Of course, restaurants like chef Katie Button's Spanish tapas bar Cúrate, beloved breakfast spot Early Girl Eatery, and farm-fresh All Souls Pizza remain essential establishments, but now locals have a longer list of must-visit spots, including Hole Doughnuts, with fried-to-order yeast pastries that are worth standing in any line, no matter the length; Cucina 24, where the city's chefs come on their days off for Brian Canipelli's locally sourced Italian; plus The Bull and Beggar, a French bistro by the river.
In an area with about 50 beermakers—including stalwarts like Highland Brewing Co. and big names like Sierra Nevada and New Belgium Brewing Company (both have sprawling, Disney-like wooded campuses near town)—there's one tin-roofed hodgepodge that's on everyone's list: Burial Beer Co. With Grim Reaper-meets-heavy metal imagery on the cans, you might find it disorienting to see little kids sitting at Burial's picnic tables and occasionally a cheery yellow truck selling flowers out front. But co-owner Jess Reiser says that the name actually comes from their time in New Orleans, where they saw jazz funerals as a celebration of life. Along with her husband, Doug, and head brewer and co-owner Tim Gormley, Reiser came from the West Coast to Asheville looking for what so many other transplants have found. "There's a group of people here who have lived in bigger metropolitan areas and still want access to music, art, and urban life but at a slower pace and in an environment where they can open a business and raise children," she says. "Because beer is an industry here, it's highlighted more in the character and personality of the city than in other places."
There are plenty of companies that take visitors on a whirlwind tour of pints, but for a DIY version, head to small favorites Wedge Brewing Co., Hi-Wire Brewing, and One World Brewing. Lastly, be sure to stop by Tasty Beverage Company to fill up a cooler before heading back home.
What to Do
By mixing millennial marketing with ancient craft, Connie and Alex Matisse have taken the idea of pottery as a gift shop afterthought or a kitchen luxury and thrown it for a loop. The great-grandson of artist Henri Matisse, Alex came to Asheville for an apprenticeship with a potter and to learn from the long-standing ceramics community. Here, they take advantage of the state's abundance of clay (blue in the mountains, white on the coast, and red in the center). In 2013, with Connie and business partner John Vigeland, Alex started East Fork Pottery. The über-practical yet Instagram-worthy serving ware has achieved cult status while also employing more than 50 people. "We wanted to translate this Southern vernacular tradition in a way that could communicate nationally," says Connie. "Every piece can be woven into a tapestry of your daily life. It doesn't just look beautiful but also tells the story of the community that makes it." East Fork's bright gallery-esque space on Lexington Avenue contrasts with the warm, earth tone glazes on their bowls, mugs, and plates.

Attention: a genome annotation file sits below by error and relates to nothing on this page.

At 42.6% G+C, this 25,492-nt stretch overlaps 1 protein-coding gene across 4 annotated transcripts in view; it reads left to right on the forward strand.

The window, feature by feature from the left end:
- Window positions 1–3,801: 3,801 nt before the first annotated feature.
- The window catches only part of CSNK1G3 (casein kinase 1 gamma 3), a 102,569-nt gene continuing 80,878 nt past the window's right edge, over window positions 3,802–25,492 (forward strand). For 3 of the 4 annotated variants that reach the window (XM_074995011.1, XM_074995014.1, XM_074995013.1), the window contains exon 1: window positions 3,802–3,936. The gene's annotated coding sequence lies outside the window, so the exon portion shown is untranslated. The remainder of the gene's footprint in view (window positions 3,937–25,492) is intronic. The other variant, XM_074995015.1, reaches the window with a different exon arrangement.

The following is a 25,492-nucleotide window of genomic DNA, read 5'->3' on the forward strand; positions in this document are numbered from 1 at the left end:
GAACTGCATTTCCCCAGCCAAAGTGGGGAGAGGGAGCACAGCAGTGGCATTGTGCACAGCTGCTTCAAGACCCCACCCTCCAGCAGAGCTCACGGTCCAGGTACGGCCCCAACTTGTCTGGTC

Nearby, Old North purveys a curated collection of boutique brands and also balances practicality with charm (e.g. denim jackets and staple tees with bespoke fragrances and locally made jewelry). And across the river in West Asheville, vinyl hunters on their way to Harvest Records or budding gardeners headed for coffee-and-plant shop Flora pass by a few of the dozens of murals that cover the city. To see the biggest expanse painted on warehouses and silos, visit Summit Coffee Co. south of the River Arts District.
But Asheville's most impressive piece of public art is its mountain backdrop flaunting fall color from late September through October. And seeing it up close doesn't require a camping backpack or a stash of protein bars. At Biltmore, visitors who need an extra day to take in the wooded gardens (filled with autumn-blooming salvias and chrysanthemums) can skip the $25 return fee. Nearby, at the North Carolina Arboretum, many of its trails meander past Bent Creek and panoramic views of the Blue Ridge Mountains. Wreathed in yellow and orange leaves, the mossy cascades of 100-foot-tall Catawba Falls at the edge of Pisgah National Forest have grown so popular that the parking area was recently enlarged. One look from the bridges below and it's easy to see why.
Where To Stay
The Omni Grove Park Inn is the catbird seat for mountain views. This 1913 resort's guest list has included 10 Presidents, F. Scott Fitzgerald, and The Vagabonds (otherwise known as Thomas Edison, Henry Ford, and Harvey Firestone). Find a spot early to enjoy sunset on the terrace.
For another option, you can venture inside a 1950s postcard at JuneBug Retro Resort. This vintage campground and farm is complete with fully restored Airstream and Spartan Manor trailers parked in a misty mountain valley just 11 miles from downtown. Early risers might catch a glimpse of a wild turkey on their way to the bathhouse, which has hotel-style showers.